The Simultaneous Kidney Pancreas Transplant: You Want to Stick That Where?

Warning: graphic images. Should you ever find yourself in the position of facing a simultaneous pancreas kidney transplant (SPK), make sure you don’t go into it expecting to receive your old, non-functioning organs as a parting gift, to be bronzed and placed next to that fun run participant’s trophy on your mantle.

It may seem that the most logical course of action for this particular transplant procedure would involve just swapping the transplant recipient’s pancreas and one of their kidneys out for the donor organs (the pancreas and one kidney), using the in-place infrastructure to connect everything.

In many SPK procedures, however, this is not the case. In fact, particularly when it comes to the kidneys, there are folks walking amongst us that have as many as four or five of them lovingly (and surgically, of course) tucked and/or crammed into whatever crevice the human torso allows them to be placed in.

A donor kidney on its way to the recipient. (Dr. Rasu Shrestha)

For the majority of patients undergoing this procedure, many of whom are long-term Type 1 diabetics having to inject insulin to make up for their pancreas not producing it naturally or have varying degrees of renal failure necessitating a new kidney in order to avoid dialysis, exposing the body to the extra surgical steps it would take to remove the damaged organs is simply too risky an option.

By not removing the old organs, surgeons eliminate the need to expose the recipient’s body to any additional stresses. Post-procedure the patient will be on a heavy dose of immunosuppressants for the rest of their life that stop the body from attacking the transplanted organs. Also, avoiding unnecessary incisions that might possibly become infected and lead to complications post-surgery is vital to the procedure’s success.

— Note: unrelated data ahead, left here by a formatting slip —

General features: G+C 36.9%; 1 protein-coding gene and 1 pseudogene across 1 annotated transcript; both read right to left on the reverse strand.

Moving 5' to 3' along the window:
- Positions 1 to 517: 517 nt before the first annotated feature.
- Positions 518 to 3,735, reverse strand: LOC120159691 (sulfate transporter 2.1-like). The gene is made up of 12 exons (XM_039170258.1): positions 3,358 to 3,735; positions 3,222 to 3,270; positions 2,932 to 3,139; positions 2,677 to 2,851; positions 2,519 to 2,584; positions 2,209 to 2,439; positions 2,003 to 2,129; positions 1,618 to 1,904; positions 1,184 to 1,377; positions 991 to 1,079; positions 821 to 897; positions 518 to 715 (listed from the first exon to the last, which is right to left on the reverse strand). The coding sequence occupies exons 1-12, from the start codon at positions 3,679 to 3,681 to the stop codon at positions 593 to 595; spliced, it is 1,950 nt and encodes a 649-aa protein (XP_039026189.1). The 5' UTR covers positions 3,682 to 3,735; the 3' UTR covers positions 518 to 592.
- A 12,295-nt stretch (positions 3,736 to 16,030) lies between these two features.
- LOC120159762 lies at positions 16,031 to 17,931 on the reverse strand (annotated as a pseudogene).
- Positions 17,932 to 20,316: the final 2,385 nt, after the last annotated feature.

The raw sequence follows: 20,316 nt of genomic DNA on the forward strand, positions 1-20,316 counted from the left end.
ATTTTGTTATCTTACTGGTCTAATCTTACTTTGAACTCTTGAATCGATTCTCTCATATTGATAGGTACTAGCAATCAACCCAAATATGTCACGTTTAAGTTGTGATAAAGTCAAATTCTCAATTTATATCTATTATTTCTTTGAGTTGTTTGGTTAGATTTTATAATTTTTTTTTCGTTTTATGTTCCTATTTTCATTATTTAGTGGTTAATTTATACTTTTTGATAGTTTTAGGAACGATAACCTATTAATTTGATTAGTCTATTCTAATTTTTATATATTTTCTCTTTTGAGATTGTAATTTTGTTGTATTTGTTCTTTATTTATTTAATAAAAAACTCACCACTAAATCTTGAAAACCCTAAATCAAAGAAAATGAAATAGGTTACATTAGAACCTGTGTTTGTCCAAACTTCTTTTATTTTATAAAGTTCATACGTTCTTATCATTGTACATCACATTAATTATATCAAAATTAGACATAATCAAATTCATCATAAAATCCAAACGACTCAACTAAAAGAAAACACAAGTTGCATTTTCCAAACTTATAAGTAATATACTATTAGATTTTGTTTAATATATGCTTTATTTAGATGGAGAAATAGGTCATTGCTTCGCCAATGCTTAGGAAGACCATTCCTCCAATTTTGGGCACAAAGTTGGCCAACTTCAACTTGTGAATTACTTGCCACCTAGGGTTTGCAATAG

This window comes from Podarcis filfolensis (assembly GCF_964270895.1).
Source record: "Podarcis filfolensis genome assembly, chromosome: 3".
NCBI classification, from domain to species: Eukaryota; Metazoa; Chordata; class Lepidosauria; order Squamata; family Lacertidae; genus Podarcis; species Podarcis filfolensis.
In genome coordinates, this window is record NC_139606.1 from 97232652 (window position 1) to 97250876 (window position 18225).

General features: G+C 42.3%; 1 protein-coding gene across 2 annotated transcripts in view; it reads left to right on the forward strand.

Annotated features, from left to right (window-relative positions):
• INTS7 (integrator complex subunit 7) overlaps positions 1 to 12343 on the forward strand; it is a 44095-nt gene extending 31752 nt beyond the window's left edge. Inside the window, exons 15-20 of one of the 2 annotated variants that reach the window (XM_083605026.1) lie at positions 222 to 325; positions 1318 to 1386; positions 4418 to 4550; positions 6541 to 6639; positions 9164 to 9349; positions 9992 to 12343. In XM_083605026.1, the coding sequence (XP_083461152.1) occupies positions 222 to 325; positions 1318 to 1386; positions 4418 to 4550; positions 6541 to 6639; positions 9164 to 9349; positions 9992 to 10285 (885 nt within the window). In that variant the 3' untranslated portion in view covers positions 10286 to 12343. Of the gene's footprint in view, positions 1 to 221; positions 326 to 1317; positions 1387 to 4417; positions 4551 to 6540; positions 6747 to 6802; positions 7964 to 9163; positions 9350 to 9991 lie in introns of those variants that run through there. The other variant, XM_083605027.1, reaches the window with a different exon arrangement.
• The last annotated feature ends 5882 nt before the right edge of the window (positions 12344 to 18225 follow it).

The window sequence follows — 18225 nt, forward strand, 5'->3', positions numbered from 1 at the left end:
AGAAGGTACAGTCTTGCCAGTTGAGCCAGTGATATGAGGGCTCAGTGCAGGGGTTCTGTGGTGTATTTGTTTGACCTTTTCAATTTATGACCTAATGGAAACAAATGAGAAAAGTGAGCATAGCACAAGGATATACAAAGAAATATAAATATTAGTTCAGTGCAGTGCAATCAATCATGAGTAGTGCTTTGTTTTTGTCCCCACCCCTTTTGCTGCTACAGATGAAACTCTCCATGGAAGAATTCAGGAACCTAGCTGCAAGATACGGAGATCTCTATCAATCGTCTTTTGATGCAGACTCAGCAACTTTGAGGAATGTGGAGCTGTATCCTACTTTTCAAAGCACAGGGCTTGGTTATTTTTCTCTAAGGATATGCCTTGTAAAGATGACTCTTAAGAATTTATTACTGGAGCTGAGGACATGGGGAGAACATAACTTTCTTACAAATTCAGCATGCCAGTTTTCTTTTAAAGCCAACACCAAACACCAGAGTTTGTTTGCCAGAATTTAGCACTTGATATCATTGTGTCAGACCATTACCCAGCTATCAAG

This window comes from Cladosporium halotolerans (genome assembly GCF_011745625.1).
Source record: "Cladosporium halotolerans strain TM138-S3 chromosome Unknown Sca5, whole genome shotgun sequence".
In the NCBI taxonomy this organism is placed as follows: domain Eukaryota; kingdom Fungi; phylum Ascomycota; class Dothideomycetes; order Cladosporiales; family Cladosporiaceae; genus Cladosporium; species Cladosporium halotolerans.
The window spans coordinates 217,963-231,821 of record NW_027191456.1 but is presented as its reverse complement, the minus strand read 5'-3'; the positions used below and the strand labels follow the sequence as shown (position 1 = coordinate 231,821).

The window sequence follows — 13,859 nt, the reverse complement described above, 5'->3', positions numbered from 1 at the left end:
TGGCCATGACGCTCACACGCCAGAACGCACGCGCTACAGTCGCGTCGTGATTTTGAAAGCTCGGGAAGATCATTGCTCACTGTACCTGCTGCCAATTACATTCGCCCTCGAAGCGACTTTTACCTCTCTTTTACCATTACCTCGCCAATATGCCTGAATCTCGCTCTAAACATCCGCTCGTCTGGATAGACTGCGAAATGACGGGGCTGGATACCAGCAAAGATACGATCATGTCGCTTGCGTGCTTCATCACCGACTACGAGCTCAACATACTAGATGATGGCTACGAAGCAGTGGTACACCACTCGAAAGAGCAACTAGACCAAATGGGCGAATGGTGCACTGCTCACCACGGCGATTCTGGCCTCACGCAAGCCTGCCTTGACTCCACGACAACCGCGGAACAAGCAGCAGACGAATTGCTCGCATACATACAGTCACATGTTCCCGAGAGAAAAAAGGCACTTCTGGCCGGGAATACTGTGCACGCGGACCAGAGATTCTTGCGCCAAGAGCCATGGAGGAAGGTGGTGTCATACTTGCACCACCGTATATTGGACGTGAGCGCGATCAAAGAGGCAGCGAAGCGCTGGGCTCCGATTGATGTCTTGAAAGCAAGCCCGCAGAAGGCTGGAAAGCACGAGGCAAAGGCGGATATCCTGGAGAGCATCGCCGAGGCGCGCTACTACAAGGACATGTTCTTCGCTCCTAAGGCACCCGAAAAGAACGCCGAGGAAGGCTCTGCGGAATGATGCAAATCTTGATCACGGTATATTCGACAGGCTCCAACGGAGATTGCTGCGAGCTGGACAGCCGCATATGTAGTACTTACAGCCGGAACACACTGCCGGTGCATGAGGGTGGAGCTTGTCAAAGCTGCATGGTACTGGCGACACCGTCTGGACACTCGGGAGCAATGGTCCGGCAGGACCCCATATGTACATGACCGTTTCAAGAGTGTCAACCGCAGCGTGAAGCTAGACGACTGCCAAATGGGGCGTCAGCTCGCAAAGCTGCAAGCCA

The transplanted pancreas is attached. (Veronique LaCapra)

Instead, the recipient has the new-to-them kidney and pancreas (harvested from a deceased donor, always the protocol when the pancreas is involved) at the front of their abdomen on either side of their navel just above the pelvis. Although every transplant recipient’s case is different, it is common for the donated kidney to be placed in the patient’s lower left abdomen, attached by the new kidney’s vein and artery.

Since the new kidney’s primary function is to help the body filter waste and extra water from the bloodstream by morphing it into urine, its ureter is also used to connect to the donor’s bladder.

Illustration courtesy the Mayo Clinic.

The donor pancreas’ new home is the recipient’s lower right abdomen where it is connected to blood vessels while the donor’s duodenum (part of the small intestine) is used to attach the pancreas to the recipient’s intestine or bladder. If the transplant surgery goes well and without complications the patient can find themselves out of the operating room in approximately 6-7 hours, the proud owner of three kidneys and two pancreases.

But possibly not an appendix. Because of where the new pancreas ideally has to be situated in the abdomen, the recipient’s appendix-considered in this situation expendable since humans aren’t eating much tree bark these days-may need to be removed, a far less complicated procedure than pancreas removal and attachment.

If all goes well for the patient, their old organs stay where they are, and sometimes even continue to help out where they can in a limited capacity. The kidneys may still be able to filter some waste or excess water from the blood and the pancreas, while not being able to produce insulin, can still manufacture digestive enzymes. All of this buys the recipient of a kidney pancreas transplant approximately 10-12 years of injected insulin and dialysis-free living.